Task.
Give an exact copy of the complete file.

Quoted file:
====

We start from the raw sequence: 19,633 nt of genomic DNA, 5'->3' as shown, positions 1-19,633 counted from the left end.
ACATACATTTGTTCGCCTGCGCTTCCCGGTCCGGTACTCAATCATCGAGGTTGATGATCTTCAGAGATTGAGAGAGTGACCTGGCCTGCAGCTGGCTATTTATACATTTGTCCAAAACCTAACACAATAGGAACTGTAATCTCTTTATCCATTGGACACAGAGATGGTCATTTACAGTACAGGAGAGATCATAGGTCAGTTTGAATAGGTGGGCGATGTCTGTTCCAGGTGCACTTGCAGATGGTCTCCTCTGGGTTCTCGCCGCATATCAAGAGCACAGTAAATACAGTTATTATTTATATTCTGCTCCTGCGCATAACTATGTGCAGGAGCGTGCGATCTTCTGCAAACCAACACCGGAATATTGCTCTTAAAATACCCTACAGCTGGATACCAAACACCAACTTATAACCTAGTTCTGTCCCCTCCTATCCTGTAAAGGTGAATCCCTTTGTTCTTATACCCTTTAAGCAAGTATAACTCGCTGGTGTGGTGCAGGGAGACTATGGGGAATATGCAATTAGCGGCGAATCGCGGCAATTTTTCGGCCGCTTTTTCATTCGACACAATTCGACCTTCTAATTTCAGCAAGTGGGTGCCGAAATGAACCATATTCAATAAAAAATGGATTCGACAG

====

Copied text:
We start from the raw sequence: 19,633 nt of genomic DNA, 5'->3' as shown, positions 1-19,633 counted from the left end.
ACATACATTTGTTCGCCTGCGCTTCCCGGTCCGGTACTCAATCATCGAGGTTGATGATCTTCAGAGATTGAGAGAGTGACCTGGCCTGCAGCTGGCTATTTATACATTTGTCCAAAACCTAACACAATAGGAACTGTAATCTCTTTATCCATTGGACACAGAGATGGTCATTTACAGTACAGGAGAGATCATAGGTCAGTTTGAATAGGTGGGCGATGTCTGTTCCAGGTGCACTTGCAGATGGTCTCCTCTGGGTTCTCGCCGCATATCAAGAGCACAGTAAATACAGTTATTATTTATATTCTGCTCCTGCGCATAACTATGTGCAGGAGCGTGCGATCTTCTGCAAACCAACACCGGAATATTGCTCTTAAAATACCCTACAGCTGGATACCAAACACCAACTTATAACCTAGTTCTGTCCCCTCCTATCCTGTAAAGGTGAATCCCTTTGTTCTTATACCCTTTAAGCAAGTATAACTCGCTGGTGTGGTGCAGGGAGACTATGGGGAATATGCAATTAGCGGCGAATCGCGGCAATTTTTCGGCCGCTTTTTCATTCGACACAATTCGACCTTCTAATTTCAGCAAGTGGGTGCCGAAATGAACCATATTCAATAAAAAATGGATTCGACAG